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Where Do Bonsai Trees Come From?

Although the art of bonsai is usually associated with Japan, it originated in China before spreading eastwards to Korea and finally Japan. By 700 AD, the Chinese had started using the art of Penjing, a technique used in growing miniature trees. There is no doubt that the art of bonsai is very fascinating; it combines horticultural techniques and Asian aesthetic in a unique way. The name bonsai literally means “planted in a container.”

Before Bonsai, There Was Penjing

Prior to bonsai, there was Penjing, also referred to as penzai. This is an ancient Chinese art of designing artistically formed trees, landscapes, and other plants in a miniature form. Penjing features three different categories;

·        Shanshui penjing. This is a miniature plant scene that depicts a landscape by shaping and selecting rocks carefully.

·        Shumu penjing. This is a tree penjing which depicts one or more trees and other plants in a container.

·        Shuihan penjing. This is a land and water penjing, and it combines both miniature figures and trees to portray a landscape.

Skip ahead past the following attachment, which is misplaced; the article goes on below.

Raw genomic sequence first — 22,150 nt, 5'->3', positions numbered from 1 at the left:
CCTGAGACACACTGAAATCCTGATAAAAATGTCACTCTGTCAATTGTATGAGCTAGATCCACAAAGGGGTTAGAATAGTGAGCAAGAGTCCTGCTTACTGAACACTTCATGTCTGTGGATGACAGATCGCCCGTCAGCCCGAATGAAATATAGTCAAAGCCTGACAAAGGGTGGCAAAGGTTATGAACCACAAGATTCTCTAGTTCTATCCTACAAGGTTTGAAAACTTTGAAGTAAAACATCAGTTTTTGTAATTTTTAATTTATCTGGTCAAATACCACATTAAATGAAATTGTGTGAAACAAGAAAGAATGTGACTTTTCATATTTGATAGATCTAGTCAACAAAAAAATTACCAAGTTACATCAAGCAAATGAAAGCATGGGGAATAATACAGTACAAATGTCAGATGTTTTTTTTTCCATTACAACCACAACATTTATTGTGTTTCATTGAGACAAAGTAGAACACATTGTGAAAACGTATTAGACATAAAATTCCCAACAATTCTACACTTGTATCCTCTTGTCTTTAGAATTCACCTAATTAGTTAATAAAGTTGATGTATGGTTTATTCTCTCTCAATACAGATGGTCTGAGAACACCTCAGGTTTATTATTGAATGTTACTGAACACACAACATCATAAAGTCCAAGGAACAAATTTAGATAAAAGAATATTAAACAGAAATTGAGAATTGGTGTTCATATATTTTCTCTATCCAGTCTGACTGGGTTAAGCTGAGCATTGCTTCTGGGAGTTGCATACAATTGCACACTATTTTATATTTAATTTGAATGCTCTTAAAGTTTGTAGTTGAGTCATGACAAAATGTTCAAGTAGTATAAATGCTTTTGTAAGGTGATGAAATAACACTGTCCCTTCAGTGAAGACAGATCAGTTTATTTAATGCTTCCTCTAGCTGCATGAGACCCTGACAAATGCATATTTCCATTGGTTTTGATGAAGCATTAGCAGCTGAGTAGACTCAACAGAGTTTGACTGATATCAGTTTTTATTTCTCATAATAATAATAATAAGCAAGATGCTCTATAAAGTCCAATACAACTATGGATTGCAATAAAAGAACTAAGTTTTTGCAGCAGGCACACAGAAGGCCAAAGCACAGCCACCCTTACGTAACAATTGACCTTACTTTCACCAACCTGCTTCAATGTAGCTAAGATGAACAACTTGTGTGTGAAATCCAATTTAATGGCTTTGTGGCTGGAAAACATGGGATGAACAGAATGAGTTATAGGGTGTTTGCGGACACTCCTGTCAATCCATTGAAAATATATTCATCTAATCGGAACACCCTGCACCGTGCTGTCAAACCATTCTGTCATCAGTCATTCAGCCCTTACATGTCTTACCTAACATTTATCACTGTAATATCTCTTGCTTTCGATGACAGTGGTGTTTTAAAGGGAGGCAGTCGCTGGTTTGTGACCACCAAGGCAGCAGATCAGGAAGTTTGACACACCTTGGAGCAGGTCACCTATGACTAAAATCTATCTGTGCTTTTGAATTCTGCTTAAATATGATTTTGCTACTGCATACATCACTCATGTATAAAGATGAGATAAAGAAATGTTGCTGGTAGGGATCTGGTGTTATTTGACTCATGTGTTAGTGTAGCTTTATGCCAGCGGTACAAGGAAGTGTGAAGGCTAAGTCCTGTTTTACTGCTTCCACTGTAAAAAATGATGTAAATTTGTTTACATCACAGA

Bonsai Tradition in Japan

budo and bonsai

Over 2000 years ago, Chinese people started designing miniature landscapes. The smaller the plant was from its original size, the more magically potent it was. Students used to focus on gaining access to the magical properties in these miniature landscapes. The Japanese then copied the tradition 700 years ago during the Kamakura period; however, a distinctively Japanese style soon developed. Instead of designing miniature landscapes like the Chinese, the Japanese started growing individual miniature trees. The trees are what we refer to as bonsai in today’s world.

When the Japanese Imperial and Buddhist students went to China, they came back with goods which included plant-filled containers. Zen Buddhism from Japan started shaping the containers by getting rid of some added figurines and items that were not vital to a minimalist technique. Bonsai art then started entering the mainstream in the 14th century, and it is well cherished and preserved in Japan. As a result, bonsai are considered a National Treasure of Japan, and they are featured in the collections of Tokyo Imperial Palace, which is over 500 years old

Western Take on Bonsai

In 1604, there was a Spanish description of how Chinese immigrants from the Philippines were growing miniature trees. In 1673, English artisans took note of these miniature trees. With several centuries of practice, Japanese bonsai art is encoded with some amazing techniques and designs guidelines. After the 2nd World War, Japanese ideas and culture became more accessible, which led to the art of bonsai becoming increasingly popular across the globe. As of today, there are more than 1,200 books about the art of bonsai in 90 countries and 26 different languages.